More important to drive to the conditions than picking a particular speed for the pressure.

AnswerID: 363703

Reply By: Member - Tony & Julie (FNQ) - Thursday, May 07, 2009 at 16:08

Thursday, May 07, 2009 at 16:08
I left 36psi all round in my tyres last year, road was in good condition. Was able to sit on 100k and slow down for the occasional bad spot and the 1 car that came the other way. No tyre problems at all. Cheers Tony
AnswerID: 363705

Reply By: RobAck - Thursday, May 07, 2009 at 18:41

Thursday, May 07, 2009 at 18:41
The Birdsville track can be broken into three distinct sections. Heading South from Birdsville the first 75 or so kms is normally well graded dirt but this is never a constant like all outback tracks. Then until Mungarannie it is gibber with plenty of creek crossings that combine sand and rocks, nice. From Mungarannie to Maree is normally graded dirt and again the condition varies considerably.

We run a 120 Prado which weighs in at 2950 kgs and choose to operate tyres at 26 psi and run at 90 kph maximum. We have used Bridgestone D694 AT tyres with no problems but have now moved to the LT tyre as we are operating in these conditions almost constantly so want a stronger tyre for that reason alone.

They way you drive, how the vehicle is loaded, suspension setup and all other variables aside we have taken enough vehicles over all outback tracks to know that firstly there is no such thing as a puncture proof tyre, next the higher the pressures the greater the chance of a puncture and finally 26 psi and 90 kmh, no more and sometimes less, depending on track conditions works for every tyre type and every vehicle we have had on a tour


AnswerID: 363722

Reply By: Member - Smiley Bill - Thursday, May 07, 2009 at 19:21

Thursday, May 07, 2009 at 19:21
Hi jeff360,

I use the the following as a guide, then modify as necessary:

Dirt road in good condition, low to mid 30's in tyres and 80 kmh max,

Loose surface on dirt road (gravel etc) max. speed even lower,

Corrugations, washouts etc, maybe drop a few more psi"s (4-5) and if things are bouncing around the dash board i am travelling too fast.

Remember a loaded Landcruiser weighs well over 2 tonne and can't be pulled up or thrown around on dirt too easily.

If i ever tow a trailer i apply the same rules minus a few k's an hour.

Have a good trip.

AnswerID: 363731

Reply By: troopyman - Thursday, May 07, 2009 at 22:02

Thursday, May 07, 2009 at 22:02
Wise man once say he who lets tyres down on outback roads is asking for stakes in side wall bulge .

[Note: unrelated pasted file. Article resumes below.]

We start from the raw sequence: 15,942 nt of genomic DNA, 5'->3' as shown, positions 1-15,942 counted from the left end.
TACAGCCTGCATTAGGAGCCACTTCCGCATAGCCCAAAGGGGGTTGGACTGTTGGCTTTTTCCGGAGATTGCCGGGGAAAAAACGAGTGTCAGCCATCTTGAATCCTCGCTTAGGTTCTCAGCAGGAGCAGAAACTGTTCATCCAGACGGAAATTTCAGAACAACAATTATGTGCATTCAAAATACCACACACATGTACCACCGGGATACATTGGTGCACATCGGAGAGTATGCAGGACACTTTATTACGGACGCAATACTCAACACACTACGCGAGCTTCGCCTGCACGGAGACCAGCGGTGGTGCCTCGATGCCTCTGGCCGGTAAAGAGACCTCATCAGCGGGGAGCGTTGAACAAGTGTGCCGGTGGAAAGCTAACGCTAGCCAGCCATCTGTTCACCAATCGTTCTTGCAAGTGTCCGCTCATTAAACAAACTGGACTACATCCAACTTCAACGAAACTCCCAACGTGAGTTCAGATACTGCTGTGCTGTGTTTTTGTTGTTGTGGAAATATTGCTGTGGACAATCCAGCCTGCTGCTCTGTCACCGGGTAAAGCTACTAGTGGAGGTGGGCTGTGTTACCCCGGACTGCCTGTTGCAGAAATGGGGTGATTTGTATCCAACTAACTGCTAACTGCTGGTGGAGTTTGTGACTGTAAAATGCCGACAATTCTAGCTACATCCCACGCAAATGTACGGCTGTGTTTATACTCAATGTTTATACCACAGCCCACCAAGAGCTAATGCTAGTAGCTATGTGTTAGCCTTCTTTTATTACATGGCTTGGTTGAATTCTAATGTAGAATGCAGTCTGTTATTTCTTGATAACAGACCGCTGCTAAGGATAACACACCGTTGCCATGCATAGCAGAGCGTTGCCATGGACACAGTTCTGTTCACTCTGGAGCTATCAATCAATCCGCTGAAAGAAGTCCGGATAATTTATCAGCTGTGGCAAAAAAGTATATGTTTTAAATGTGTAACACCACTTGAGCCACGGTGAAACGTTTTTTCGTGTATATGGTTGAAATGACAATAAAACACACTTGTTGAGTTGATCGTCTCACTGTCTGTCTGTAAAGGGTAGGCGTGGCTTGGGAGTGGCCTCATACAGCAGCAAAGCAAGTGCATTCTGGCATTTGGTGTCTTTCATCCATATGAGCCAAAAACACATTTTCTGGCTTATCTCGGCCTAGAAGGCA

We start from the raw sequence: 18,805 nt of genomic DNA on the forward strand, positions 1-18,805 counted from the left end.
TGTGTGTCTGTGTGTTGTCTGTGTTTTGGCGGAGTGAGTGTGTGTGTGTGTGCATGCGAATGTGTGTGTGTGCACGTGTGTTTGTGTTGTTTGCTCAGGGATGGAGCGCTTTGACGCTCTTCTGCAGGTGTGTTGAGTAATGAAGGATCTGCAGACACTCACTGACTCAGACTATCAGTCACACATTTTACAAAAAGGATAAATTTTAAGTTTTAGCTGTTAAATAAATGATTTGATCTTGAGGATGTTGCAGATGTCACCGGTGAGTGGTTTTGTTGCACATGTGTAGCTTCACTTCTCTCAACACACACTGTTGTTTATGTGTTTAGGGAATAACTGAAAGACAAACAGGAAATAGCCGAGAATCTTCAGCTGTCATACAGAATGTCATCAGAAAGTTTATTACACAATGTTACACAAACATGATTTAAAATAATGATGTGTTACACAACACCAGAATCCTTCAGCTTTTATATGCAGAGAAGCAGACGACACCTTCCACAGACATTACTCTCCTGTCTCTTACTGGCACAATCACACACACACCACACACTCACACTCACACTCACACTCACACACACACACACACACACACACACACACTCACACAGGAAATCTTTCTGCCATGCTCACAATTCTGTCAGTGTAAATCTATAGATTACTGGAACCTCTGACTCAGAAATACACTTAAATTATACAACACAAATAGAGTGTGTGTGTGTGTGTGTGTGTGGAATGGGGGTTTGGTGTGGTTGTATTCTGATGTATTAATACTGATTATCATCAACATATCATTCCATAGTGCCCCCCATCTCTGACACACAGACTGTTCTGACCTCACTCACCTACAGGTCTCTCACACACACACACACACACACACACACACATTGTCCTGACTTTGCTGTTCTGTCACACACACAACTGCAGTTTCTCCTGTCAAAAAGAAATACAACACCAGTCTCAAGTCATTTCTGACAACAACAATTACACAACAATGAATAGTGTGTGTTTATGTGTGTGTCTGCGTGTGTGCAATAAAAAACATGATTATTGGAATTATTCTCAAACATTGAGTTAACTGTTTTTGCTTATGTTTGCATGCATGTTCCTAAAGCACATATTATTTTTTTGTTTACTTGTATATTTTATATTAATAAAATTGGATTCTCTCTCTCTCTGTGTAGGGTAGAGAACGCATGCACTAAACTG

AnswerID: 363768

Follow Up By: Tenpounder - Thursday, May 07, 2009 at 22:21

Thursday, May 07, 2009 at 22:21
Sure, troopyman, you get a lot of stakes on the Birdsville Track! (and how much bulge do you get with LT ATRs at 26psi?
That wise man says many things, often before he thinks.
Chris (SA).
FollowupID: 631435

Reply By: Bob of KAOS - Thursday, May 07, 2009 at 22:06

Thursday, May 07, 2009 at 22:06
In my experience, while it feels safe and comfortable travelling at 100 on dirt roads, the likelihood of damage is very much less if you drop speed to 80.

The extra travelling time is negligible, but savings in fuel, tyres, wear and tear, windscreens is significant.

AnswerID: 363770

Follow Up By: Bob of KAOS - Thursday, May 07, 2009 at 22:44

Thursday, May 07, 2009 at 22:44
I just found this in the archive and thought it made a lot of sense:
S&N replied:
what is the "pressure/speed/load equation"? is this an actual equasion or just experience?
Reply 8 of 10
FollowupID: 437522 Submitted: Friday, Jun 30, 2006 at 10:19
Robin posted:
Hi S&N

There is an equation, but as technical details of commercial tyres are kept out of the glossary ads it is effectivily empirical from our point of view.

I think its pretty well universally excepted now that on roads like Birdsville track which have lots of stones , there are two prinicpal factors that lead to tyre loss. One being fracure of tyre by hitting a stone to hard , and the second being heat build up.

Lower tyre pressure reducing fractures but increasing heat , and speed increasing likely hood of either failure.

So to go faster you need to increase pressure to avoid fractures but increasingly move into the likely hood of failure via heat build up.

The question being , what is best combination. Here I guess with lack of information it becomes experience based.

Starting point being a little lower pressure than normal for your load and dropping speed back to around 80 to compenstate for more heat from lower pressure.

Not doing both , increases the likehood of failure , if your car is overloaded/lack of suspension travel /or tyres not so good travel then you need to go lower/slower again than the rest of the mob.

In this trip the 60 series due to suspension and loading was likely to break first.

One tyre shredded first , then the others were pumped up a bit more then a second failed soon after.

Unfortunately I wasn't on the spot , and don't know if a judgement could be made as to failure mechanism

Robin Miller
FollowupID: 631440